Monday, June 13, 2011

Shirley Jackson: Beyond "The Lottery"

   Shirley Jackson is probably best known for her short story, "The Lottery," which has been on practically every high school reading list at some point.  But I really fell in love with her writing after reading We Have Always Lived in the Castle, her novella about the eccentric Blackwood sisters.  The story is narrated by 18 year-old Mary Katherine (aka Merricat) as she tells the mysterious and tragic tale of her family's murder.  Several years ago, they were all poisoned at dinner one night, except for Merricat, here sister Constance, and their uncle.  The crime is officially unsolved, but most of the town suspects Constance, and therefore the two sisters and their elderly uncle are isolated from the community.  Constance has not even left the house in more than 5 years.  The sisters live their lives on the fringe of society, but through Merricat, we learn the truth about her family's history, including what really happened at their last meal.

   We Have Always Lived in the Castle is a very quirky little book and is reflective of Jackson's own personal fears and social anxieties.  It is a quick and entertaining read, and I have no idea why it is so often overlooked.  For me, this book contains one of the most memorable literary characters of all time, and I am grateful to my friend Amanda for introducing it to me a few years ago.  Plus, every single edition of it has a really cool cover!

   For some people, Shirley Jackson's tone as a bit too dark and grim, so if you're looking for a lighter read, Life Among the Savages is a great choice.  This book contains semi-autobiographical tales of motherhood, highlighting the unique and humorous challenges she faced as a woman trying to raise young children while also working from home.  Life Among the Savages recounts some hilarious conversations between Jackson and her 4 kids during the 1940s and 50s.  Kids say the darndest things don't they?  Seriously, Bill Cosby would have loved her children!  Her other book, Raising Demons, runs along the same lines and is also a great read, but it's really hard to find for some reason.  I borrowed my mother-in-law's paperback from the 1970s, which had to be transported in a ziploc bag to prevent it from completely falling apart.  So if you see a copy of Raising Demons in a used bookstore or something, pick it up!  Not only is it a wonderful book (whether you have any experience in motherhood or not), but it's also pretty rare and would make a great addition to any book collection.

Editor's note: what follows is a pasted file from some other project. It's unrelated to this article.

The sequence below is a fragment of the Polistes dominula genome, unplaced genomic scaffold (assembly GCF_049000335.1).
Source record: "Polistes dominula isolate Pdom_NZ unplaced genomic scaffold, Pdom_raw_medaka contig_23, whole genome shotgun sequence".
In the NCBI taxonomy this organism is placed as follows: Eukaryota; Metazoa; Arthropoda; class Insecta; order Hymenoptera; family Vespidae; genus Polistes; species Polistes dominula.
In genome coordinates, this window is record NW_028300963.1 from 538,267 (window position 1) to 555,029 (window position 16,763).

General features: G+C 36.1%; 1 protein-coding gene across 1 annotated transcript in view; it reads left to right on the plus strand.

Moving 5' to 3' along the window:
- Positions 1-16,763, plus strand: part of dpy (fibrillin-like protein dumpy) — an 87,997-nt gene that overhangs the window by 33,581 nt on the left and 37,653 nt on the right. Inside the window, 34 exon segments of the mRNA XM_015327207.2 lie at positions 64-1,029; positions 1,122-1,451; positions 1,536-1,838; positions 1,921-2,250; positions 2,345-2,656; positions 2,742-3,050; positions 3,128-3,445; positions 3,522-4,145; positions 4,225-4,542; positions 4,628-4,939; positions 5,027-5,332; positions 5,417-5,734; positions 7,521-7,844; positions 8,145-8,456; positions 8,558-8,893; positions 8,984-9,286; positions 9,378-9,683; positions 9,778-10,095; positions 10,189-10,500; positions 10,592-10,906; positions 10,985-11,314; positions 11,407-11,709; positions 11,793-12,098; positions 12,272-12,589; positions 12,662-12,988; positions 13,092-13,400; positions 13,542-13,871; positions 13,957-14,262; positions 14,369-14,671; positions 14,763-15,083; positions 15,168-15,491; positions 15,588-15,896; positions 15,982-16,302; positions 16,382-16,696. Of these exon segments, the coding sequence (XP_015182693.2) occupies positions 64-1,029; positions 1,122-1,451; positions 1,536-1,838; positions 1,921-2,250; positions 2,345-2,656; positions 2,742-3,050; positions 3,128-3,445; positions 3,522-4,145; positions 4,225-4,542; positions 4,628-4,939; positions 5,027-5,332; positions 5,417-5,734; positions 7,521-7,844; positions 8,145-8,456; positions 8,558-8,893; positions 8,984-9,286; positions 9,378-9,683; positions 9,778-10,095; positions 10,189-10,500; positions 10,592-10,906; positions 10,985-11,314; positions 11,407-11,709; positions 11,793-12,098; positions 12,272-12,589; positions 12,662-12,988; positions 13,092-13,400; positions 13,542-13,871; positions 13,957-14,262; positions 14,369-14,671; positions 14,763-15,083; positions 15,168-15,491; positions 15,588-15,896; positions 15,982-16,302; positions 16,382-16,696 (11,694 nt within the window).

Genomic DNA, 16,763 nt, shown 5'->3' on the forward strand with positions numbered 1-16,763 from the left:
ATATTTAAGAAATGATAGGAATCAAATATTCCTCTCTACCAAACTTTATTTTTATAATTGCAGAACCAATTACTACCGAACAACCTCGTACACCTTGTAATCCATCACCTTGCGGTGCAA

In 2010, The Library of America released a collection of her work, titled Shirley Jackson: Novels and Stories.  The collection is edited by my all-time favorite author, Joyce Carol Oates, and contains short stories and her 2 novellas, We Have Always Lived in the Castle and The Haunting of Hill House.